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What is Your Company’s HR Policy on People with Tattoos?

Is it that most Nigerians have not fully welcomed tattoos and corporate organizations don’t want to take the risk of losing clients? Do employers also key into the belief that having many tattoos makes one irresponsible? As an employer, would you be averse to the idea of having employees with body tattoos? Would it affect your business?

BellaNaija.com

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It is no longer news that people wearing tattoos are, to an extent, discriminated against in the Nigerian corporate sphere. There’s a belief that tattoo wearers are immoral, irresponsible and are being influenced by western culture. In fact, the Nigerian Police Force once stated that tattoos are strange to the Nigerian culture.

How true is this though? Absolutely not true!

Tattoos have been in existence for thousands of years in Africa, with the earliest evidence of tattoo discovered on an ancient mummy in Egypt in 1994 BC.  In ancient Africa, tattoos were seen as a way of curing diseases, protecting against spirits, showing affiliation towards certain groups/tribes, and reflecting personality traits such as bravery, courage, and social status.

Interestingly, getting a tattoo in Nigeria can get very dicey. From our parents, the average person on the road, to our corporate world, it seems everyone is staring at those tattoos on your body and judging you.

In this part of the world, the issue of inking your body has been one that has been discussed over and over again, yet it seems like we are not making any headway. To the average person on the street, you must be an irresponsible person to get tattoos – there’s no other explanation for it. If certain parts of your body – like your neck, legs, arms, etc. – are now covered in tattoos, ahhh! Then it means your irresponsibility level has reached 100%.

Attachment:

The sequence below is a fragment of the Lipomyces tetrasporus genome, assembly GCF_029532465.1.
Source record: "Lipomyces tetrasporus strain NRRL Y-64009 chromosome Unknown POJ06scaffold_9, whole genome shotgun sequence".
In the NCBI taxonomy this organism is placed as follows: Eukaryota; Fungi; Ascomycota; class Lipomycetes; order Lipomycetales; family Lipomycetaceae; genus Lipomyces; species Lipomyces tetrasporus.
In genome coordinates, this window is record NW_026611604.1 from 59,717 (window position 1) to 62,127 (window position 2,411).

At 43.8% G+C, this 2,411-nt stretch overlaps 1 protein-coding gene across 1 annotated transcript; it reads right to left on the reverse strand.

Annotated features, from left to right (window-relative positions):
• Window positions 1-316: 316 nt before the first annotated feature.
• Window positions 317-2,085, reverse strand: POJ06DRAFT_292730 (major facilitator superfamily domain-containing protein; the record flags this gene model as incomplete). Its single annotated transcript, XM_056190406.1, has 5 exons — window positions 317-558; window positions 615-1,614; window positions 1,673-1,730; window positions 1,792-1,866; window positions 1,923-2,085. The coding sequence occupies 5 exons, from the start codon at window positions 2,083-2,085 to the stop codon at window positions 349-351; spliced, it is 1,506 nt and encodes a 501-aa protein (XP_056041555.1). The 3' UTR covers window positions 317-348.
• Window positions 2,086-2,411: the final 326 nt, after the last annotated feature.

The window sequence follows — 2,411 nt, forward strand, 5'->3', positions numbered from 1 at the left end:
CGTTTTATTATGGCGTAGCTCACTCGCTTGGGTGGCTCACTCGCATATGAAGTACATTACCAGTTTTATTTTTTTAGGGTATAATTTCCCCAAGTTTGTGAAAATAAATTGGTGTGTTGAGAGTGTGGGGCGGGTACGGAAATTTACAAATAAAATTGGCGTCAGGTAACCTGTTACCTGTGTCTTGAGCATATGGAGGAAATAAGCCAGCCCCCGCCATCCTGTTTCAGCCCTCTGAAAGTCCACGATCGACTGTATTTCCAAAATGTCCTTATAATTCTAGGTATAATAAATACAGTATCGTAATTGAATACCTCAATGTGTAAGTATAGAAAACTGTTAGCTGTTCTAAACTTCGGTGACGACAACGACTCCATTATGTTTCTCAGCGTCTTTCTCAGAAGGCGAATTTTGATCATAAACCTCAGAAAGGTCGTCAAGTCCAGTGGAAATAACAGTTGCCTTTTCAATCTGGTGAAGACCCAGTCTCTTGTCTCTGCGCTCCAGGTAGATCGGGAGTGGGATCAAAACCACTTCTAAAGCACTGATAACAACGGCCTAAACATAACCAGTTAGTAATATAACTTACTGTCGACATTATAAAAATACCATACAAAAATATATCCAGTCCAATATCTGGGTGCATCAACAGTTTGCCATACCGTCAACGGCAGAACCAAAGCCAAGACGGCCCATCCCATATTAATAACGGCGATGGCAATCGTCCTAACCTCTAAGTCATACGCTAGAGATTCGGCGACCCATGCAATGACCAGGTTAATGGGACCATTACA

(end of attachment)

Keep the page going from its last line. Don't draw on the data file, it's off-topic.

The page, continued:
Imagine going to see your would-be parents-in-law and your whole body is covered in tattoos. There’s a higher percent chance that when you leave, they will pull their child’s ears and warn them against you. Naso this life be.

You might be the most intelligent person in the world, be very nice and smart, but as long as you are covered in tattoos, there’s a possibility that people automatically question your responsibility. How do you go about convincing people to like and accept you because of a few drawings on your body? How do you say “hey look, I’m not that bad after all, I just have tattoos”.

The fact is, you don’t owe anyone any explanation. No! You don’t! Whether you wear tattoos or not, those that will not like you will still not like you. End of story! Besides, isn’t it stressful to start begging people to like you? This world is hard enough, let bad energy stay far away biko.

But let’s get serious. How much tattoo is too much, especially in our corporate settings?

As an employer, would you hire someone who is covered in tattoos? If your response is ‘No’, why not?

Most employers do not want to hire people who have different sizes and shades of tattoos dancing on their bodies. Truth is, they want to be as inclusive and diverse as possible in their recruitment process, and they also know that having tattoos does not make you a bad or unserious person. But, they also have their company’s image to protect and they would not jeopardize their company’s chances of getting more clients just because they like you.

Employers have argued that employees are to be a good representation of what their organization stands for and if you don’t look that part, you might be fired, or not hired in the first place. It has nothing to do with hate, it is what it is.

It is very different in many creative organizations. If you like, draw tattoos on your head, and paint your nose, nobody send you. But when we talk of corporate settings like banks, financial institutes, societies for corporate governance and all, the standards may be different.

In corporate organizations, most of their clients are middle-aged and above, as opposed to the creative world. A 50 or 60-year-old man or woman in Nigeria will most likely judge you from your looks. They will look you up and down and perhaps say in their local dialect ‘who is this one that they sent to me, don’t they have serious people in their company?’

But the question is, why?

Is it that most Nigerians have not fully welcomed tattoos and corporate organizations don’t want to take the risk of losing clients? Do employers also key into the belief that having many tattoos makes one irresponsible? As an employer, would you be averse to the idea of having employees with body tattoos? Would it affect your business?

How much tattoo is too much tattoo in the corporate world?

Let’s keep this discussion rolling, share your thoughts in the comment section.

2 Comments

  1. Ken

    October 11, 2019 at 11:32 am

    Well, I’m currently an employee and I have a neck tattoo (that I regret). To be frank, I am the one who is uncomfortable with it, even though I work in a creative organization, I still feel like it has made my career tougher. Nigeria is such a judgemental place and sometimes I truly feel the burden. I guess, I just have to keep pushing forward.

    2
  2. yemi ogundeyi

    October 11, 2019 at 12:42 pm

    Am not a fan of tatoo but i love it in sensual part of opposite, very simple and not too loud. and it should not be a permanent one.

    1

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